Other places, like in the Lake Erie Basin, it is advised by the state not to eat carp more than 20 inches long or lake trout more than 30 inches long.

Fish caught in Neshaminy Creek in southeastern Pennsylvania, which includes Montgomery and Bucks counties, should not be eaten. The region tested positive for PFOS (perfluorooctane sulfonate), which was used in the past by some industries for use in firefighting foam and other processes.

There is a “do not eat” advisory for all fish species caught in the Shenango River in Mercer and Lawrence counties due to extremely high levels of PCBs. The advisory extends to all fish between the Shenango Lake Dam and the mouth of the Shenango River in New Castle.

“We target (study) both wild fish, but we also target hatchery fish. The wild fish are caught from Pennsylvania streams and lakes,” Lookenbill said.

The hatchery fish are tested before the stockings begin. Wild fish are tested at different times of the year when state officials are surveying the waterways. The results are used to help form the fish consumption advisories.

Regarding trout, he said, the fish collected from the hatcheries have had better test results for contaminants than wild fish.

“Comparatively, wild caught fish in certain circumstances is where we find some of our highest concentration of pollutants and where we have some of our more restrictive advisories.”

Fish are being tested every year in different parts of the state, especially where there is high angler pressure or where there has been previous contamination. The state studies large bodies of water every other year, and smaller bodies are on a five- to 10-year cycle, Lookenbill said.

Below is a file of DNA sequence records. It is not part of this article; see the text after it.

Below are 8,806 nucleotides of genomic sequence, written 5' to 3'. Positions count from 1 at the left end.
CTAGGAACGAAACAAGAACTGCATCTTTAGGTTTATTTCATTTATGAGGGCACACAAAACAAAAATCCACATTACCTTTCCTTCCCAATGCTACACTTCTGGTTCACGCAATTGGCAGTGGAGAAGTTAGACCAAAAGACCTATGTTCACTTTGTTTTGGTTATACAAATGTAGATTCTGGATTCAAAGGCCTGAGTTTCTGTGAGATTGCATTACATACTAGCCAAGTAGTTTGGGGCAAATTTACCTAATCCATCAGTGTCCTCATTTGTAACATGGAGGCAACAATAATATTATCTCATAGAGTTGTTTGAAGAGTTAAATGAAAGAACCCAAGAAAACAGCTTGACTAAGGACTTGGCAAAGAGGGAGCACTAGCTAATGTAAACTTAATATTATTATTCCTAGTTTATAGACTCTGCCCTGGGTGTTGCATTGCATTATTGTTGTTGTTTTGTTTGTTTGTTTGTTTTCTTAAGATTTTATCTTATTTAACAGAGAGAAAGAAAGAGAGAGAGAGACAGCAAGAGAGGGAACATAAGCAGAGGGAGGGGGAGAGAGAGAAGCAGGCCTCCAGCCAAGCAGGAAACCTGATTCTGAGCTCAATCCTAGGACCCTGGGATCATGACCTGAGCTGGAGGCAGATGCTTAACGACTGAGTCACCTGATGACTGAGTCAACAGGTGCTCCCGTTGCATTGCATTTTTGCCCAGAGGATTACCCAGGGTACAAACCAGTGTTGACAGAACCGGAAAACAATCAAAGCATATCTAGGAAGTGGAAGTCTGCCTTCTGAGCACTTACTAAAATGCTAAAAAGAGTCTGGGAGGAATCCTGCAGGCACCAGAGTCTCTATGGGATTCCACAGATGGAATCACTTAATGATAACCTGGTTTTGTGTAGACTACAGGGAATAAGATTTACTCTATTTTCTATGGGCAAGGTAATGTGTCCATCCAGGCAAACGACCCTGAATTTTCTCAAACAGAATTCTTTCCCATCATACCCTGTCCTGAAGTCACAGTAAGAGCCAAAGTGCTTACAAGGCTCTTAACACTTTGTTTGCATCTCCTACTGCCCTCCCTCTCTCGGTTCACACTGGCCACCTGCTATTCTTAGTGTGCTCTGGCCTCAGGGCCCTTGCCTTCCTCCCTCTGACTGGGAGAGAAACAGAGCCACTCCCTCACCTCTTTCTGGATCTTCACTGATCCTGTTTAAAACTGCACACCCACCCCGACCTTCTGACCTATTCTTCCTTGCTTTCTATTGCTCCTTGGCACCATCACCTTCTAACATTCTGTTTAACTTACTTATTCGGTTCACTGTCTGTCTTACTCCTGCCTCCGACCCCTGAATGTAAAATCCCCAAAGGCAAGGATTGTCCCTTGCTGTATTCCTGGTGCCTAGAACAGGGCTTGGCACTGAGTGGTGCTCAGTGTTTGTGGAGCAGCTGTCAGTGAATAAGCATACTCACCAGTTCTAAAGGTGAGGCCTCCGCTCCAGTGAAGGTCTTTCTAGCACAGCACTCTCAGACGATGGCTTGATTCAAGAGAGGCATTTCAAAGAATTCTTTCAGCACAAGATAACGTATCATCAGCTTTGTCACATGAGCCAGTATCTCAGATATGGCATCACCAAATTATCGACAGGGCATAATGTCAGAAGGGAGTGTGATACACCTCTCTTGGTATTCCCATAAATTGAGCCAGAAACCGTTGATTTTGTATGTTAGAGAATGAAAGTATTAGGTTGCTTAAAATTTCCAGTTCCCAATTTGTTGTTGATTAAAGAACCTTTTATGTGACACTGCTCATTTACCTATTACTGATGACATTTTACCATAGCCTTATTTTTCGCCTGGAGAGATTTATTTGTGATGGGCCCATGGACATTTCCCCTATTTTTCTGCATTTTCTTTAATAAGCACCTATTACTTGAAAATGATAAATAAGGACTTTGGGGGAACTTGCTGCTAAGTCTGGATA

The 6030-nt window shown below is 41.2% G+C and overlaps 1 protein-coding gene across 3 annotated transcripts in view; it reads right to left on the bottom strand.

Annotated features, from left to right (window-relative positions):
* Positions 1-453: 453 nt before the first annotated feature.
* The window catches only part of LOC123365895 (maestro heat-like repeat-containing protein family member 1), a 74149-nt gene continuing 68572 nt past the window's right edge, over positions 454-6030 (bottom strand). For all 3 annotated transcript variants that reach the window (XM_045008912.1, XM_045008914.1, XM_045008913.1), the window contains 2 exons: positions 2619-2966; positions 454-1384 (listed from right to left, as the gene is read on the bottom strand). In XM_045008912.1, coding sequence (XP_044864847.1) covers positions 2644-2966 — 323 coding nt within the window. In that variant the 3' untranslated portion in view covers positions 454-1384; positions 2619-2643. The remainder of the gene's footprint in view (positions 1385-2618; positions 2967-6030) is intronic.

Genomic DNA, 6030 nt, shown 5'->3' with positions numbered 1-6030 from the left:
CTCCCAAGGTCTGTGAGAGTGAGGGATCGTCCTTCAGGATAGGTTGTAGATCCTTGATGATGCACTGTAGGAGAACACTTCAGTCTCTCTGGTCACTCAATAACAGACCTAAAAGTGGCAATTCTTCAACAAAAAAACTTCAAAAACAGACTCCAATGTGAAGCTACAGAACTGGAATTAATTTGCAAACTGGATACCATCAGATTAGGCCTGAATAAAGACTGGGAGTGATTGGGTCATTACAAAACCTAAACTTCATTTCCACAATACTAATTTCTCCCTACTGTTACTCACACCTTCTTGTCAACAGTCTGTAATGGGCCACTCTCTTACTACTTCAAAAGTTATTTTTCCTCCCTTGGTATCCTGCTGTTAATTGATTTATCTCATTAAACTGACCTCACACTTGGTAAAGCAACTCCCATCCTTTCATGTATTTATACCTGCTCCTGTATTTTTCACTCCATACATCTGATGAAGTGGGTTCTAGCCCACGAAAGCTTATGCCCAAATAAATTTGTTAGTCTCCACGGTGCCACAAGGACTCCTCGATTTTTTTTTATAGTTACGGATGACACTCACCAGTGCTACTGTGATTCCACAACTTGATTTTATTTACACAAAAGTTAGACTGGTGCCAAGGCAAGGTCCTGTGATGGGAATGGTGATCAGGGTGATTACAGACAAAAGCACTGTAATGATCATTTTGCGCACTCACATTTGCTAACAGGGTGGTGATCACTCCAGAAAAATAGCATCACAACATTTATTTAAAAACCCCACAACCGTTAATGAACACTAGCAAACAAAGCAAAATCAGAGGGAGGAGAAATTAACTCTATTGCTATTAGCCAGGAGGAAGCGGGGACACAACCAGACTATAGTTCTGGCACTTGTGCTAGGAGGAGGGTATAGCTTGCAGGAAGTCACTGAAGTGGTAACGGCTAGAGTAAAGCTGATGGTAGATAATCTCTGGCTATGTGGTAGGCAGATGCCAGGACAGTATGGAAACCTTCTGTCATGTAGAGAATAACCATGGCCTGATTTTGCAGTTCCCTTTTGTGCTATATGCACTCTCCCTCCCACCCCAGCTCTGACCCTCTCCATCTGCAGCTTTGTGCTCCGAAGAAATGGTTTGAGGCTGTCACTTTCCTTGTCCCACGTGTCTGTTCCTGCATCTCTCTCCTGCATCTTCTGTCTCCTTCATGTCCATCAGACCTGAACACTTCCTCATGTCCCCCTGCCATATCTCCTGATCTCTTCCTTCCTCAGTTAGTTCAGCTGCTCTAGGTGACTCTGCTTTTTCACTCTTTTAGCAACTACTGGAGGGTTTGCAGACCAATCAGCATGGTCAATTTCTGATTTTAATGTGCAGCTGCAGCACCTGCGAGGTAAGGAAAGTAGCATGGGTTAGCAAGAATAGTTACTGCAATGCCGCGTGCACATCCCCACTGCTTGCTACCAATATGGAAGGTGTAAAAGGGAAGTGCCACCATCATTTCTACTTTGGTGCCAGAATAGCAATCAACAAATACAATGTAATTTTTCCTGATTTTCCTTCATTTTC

“The number one recommendation that I have for anglers is to review those fish consumption advisories in the regulation booklet,” he said.

Where are the highest concentrations of contaminants?

The highest concentrations of contaminants, like PCBs, are found in areas such as the Allegheny and Monongahela rivers and portions of the Delaware River, according to Lookenbill.

The agencies have a “do not eat” advisory for all fish species caught in the Neshaminy Creek basin in Bucks and Montgomery counties because of extremely high levels of PFOS. The advisory extends to all fish throughout the Neshaminy Creek basin, including Neshaminy Creek State Park and Tyler State Park.

There have also been problems with mercury where there are acidic conditions in northern parts of the state. He said the mercury comes from air pollution caused by the combustion of fossil fuels. When it rains, mercury falls from the atmosphere into the waterways.

“We have actually seen a decrease in mercury in Pennsylvania waterways that correlates well with air quality regulations,” Lookenbill said.

The agencies are seeing water quality improve, but they are discovering pollutants that they didn’t know existed. For example, Lookenbill said it was just a few years ago that PFOS, which readily accumulates in fish tissue, was found to be impacting fish.

“The science has finally caught up, that allows us to monitor and to detect these concentrations of these different contaminants,” Lookenbill said. 

Captain Pete Alex III of Vision Quest Sport Fishing holds a rare Lake Erie Coho Salmon caught in 2021.

Advice for prepping, eating fish

Alex's clients on Lake Erie ask about the safety of the fish they eat, and the Erie native tells them, “I’ve been eating them ever since I was a child.”

He had walleye and steelhead tested to make sure the fish were safe for his family, he said.

“I didn’t think twice about feeding my kids fish after all the research I did," he said.

When cleaning fish, the Fish and Boat Commission advice is to slice off the belly meat along the bottom of the fish and to cut away the V-shaped wedge of fat along the lateral line on each side of the fish. When cooking or baking fish, the drippings should not be eaten or used for cooking other foods or sauces.